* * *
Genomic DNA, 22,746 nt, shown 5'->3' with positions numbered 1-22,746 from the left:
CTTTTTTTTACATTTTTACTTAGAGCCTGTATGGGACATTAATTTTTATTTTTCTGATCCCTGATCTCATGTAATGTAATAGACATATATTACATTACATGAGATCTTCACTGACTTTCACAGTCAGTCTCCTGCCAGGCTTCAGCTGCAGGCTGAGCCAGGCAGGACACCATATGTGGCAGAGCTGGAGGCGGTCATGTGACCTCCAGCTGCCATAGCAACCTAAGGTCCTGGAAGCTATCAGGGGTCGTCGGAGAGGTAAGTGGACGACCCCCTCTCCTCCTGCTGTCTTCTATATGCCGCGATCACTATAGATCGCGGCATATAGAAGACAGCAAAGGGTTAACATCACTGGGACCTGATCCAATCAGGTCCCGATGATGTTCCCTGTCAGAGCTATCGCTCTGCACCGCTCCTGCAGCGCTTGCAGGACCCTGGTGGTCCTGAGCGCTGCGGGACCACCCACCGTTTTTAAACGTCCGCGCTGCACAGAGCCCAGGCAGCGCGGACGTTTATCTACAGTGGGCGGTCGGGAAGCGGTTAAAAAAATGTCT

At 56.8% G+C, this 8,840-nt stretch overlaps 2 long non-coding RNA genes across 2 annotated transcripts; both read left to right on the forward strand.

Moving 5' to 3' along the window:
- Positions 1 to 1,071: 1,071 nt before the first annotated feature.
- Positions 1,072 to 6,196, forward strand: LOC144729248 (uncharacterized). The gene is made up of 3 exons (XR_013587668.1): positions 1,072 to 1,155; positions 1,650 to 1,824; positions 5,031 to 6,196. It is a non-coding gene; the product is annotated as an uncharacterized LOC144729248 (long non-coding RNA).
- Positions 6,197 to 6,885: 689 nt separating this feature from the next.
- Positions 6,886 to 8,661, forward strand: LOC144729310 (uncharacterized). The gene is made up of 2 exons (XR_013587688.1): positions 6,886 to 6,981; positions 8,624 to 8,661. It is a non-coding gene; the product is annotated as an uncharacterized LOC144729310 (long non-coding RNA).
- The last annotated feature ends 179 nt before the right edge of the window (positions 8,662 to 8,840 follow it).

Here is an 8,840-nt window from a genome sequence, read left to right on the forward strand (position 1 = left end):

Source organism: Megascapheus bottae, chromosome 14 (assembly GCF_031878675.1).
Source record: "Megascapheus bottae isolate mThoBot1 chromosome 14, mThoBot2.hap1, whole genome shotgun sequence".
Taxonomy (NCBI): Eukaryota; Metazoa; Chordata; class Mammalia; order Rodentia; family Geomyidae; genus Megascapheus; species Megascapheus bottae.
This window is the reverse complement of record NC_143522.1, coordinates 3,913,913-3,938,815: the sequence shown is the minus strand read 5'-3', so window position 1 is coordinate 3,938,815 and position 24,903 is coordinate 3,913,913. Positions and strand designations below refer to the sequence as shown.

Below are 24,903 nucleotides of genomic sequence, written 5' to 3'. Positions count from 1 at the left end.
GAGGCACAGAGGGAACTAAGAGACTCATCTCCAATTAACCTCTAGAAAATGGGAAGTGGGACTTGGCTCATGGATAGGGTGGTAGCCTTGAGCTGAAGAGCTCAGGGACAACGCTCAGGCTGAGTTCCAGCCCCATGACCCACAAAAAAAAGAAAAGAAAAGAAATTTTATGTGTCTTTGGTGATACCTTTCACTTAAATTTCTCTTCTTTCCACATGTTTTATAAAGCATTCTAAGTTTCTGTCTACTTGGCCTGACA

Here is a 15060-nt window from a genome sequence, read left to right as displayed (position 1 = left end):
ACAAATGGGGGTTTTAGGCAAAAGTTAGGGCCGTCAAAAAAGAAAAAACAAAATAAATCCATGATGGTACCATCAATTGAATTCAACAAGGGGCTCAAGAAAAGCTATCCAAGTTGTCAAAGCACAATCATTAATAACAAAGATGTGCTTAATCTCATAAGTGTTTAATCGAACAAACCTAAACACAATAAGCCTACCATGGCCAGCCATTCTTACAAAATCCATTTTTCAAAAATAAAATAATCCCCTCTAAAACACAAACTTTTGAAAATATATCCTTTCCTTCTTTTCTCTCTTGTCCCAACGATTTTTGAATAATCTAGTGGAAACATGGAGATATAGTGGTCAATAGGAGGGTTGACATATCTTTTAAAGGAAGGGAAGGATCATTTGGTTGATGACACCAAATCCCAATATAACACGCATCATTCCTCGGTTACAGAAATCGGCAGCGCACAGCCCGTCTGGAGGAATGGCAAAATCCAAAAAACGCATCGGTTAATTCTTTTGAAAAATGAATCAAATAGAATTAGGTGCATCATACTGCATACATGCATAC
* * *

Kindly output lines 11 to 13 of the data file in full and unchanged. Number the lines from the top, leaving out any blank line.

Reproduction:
Source organism: Megascapheus bottae, chromosome 14 (assembly GCF_031878675.1).
Source record: "Megascapheus bottae isolate mThoBot1 chromosome 14, mThoBot2.hap1, whole genome shotgun sequence".
Taxonomy (NCBI): Eukaryota; Metazoa; Chordata; class Mammalia; order Rodentia; family Geomyidae; genus Megascapheus; species Megascapheus bottae.